These students would not, however, count against the teams NCAA defined limit.

The exceptions would of course be there if (1) the kid was not keeping their grades up, or get into trouble with behavioral rules.

A normal job market operates where if someone is presented a better opportunity, they’re able to take it without repercussions.

And here I think is an acknowledgement by the author that this solution is NOT a way to save amateurism. When you start comparing things to the professional job market we’re not talking amateur anymore.

If a player decides to change their major and finds a school with an open roster spot that has better resources for that major, they should be able to go there, with no restrictions. Like any other student would be able to.

What you’re saying is “if they want to go for free to another school” and then trying to compare that to normal students who don’t go for free.

If Billy really wants to cut over to pre-med and go to a different school he can do so, right now, in the same way any other student can do it.

If he wants to do it for free, as a student athlete, then there are some extra conditions. Because the privilege of free college does come with some provisos.

Players can have non-football reasons or motivations for wanting a change of scenery.

And they are allowed the same “non-football” transfer as any other student...

Loosening the restrictions on transfer eligibility could potentially solve a number of different problems, including the notion of paying players (make the player an independent contractor), the spectre of bag men (who would lose their power because their pitch suddenly loses its focus), and overloading recruiting classes.

In my opinion it will exacerbate both of these issues, not alleviate the problem.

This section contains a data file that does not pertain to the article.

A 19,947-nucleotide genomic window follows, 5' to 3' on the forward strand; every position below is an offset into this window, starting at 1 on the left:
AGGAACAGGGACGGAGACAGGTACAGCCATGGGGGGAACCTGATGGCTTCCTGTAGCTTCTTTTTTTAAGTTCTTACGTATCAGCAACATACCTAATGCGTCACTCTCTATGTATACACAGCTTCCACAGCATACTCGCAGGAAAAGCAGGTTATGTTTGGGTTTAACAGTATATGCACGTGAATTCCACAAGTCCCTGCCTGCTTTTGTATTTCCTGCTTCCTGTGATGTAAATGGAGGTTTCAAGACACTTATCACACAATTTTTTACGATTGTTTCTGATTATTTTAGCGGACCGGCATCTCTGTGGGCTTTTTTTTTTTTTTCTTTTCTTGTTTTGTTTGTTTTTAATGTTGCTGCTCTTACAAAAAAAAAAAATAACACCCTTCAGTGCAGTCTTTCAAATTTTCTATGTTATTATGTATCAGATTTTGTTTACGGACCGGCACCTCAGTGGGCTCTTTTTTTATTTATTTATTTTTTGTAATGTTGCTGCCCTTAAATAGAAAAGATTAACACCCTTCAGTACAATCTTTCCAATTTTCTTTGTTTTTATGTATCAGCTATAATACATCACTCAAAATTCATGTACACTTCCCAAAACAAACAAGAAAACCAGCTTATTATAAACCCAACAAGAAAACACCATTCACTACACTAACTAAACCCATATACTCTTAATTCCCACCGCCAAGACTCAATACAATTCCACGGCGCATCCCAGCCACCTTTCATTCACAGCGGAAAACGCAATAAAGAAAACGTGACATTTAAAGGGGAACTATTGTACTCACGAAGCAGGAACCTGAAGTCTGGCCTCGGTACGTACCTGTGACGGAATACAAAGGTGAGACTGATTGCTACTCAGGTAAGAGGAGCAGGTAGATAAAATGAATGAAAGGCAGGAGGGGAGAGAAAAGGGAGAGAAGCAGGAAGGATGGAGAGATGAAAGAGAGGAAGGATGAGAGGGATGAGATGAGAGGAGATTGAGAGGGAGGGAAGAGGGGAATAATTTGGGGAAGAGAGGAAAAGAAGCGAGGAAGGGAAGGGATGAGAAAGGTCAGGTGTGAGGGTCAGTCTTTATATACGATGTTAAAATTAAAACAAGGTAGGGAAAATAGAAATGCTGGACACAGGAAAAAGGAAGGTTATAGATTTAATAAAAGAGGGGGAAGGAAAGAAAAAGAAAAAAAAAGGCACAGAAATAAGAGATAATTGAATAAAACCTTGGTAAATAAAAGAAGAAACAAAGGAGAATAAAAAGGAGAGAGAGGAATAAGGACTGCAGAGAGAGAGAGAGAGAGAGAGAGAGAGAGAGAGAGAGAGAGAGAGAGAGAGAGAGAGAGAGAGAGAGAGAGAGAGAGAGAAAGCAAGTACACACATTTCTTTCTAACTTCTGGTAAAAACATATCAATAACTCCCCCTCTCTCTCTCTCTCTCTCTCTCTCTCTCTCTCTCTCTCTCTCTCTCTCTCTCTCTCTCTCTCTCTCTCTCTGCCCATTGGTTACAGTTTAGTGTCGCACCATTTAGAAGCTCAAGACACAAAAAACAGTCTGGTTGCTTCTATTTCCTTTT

Bag men will shift from going after top tier prep players to freshman who had an amazing first year. And “player pay” will become a factor either way, and when it does, you will have Big universities saying “do what we want or transfer to a G5 that can’t pay” while at the same time approaching G5 players and saying “we’ll pay you more”.

It can still correct the mistakes it made, and keep its amateurism intact, if it simply allows for players to treat it like a business too.

Again, when you start bringing “private sector” and “like a business” into it you’re no longer talking amateur.

If the NCAA was REALLY serious about fixing this the biggest single thing they could do is tell the NFL and NBA that they either adopt a farm system model like Baseball and Hockey, a system which gives prep players a third way to the pros (a paid way), or that the NCAA will sever the relationship with those leagues.

So... Let me sum up...

The Bull Run Solution:

1 - Forced bench year on transfers, no exceptions, but that students get +1 years of eligibility on their first transfer. Kids can transfer for whatever reason, to whatever school they want but they must sit a year.

2 - A Scholarship offer is for five years, period... If the department or coach want’s to end a kids participation on the team the school will still honor the scholarship

3 - The NCAA will not allow access to any professional sports league that does not have an adequate farm league with a level for kids coming out of High School (like single A baseball)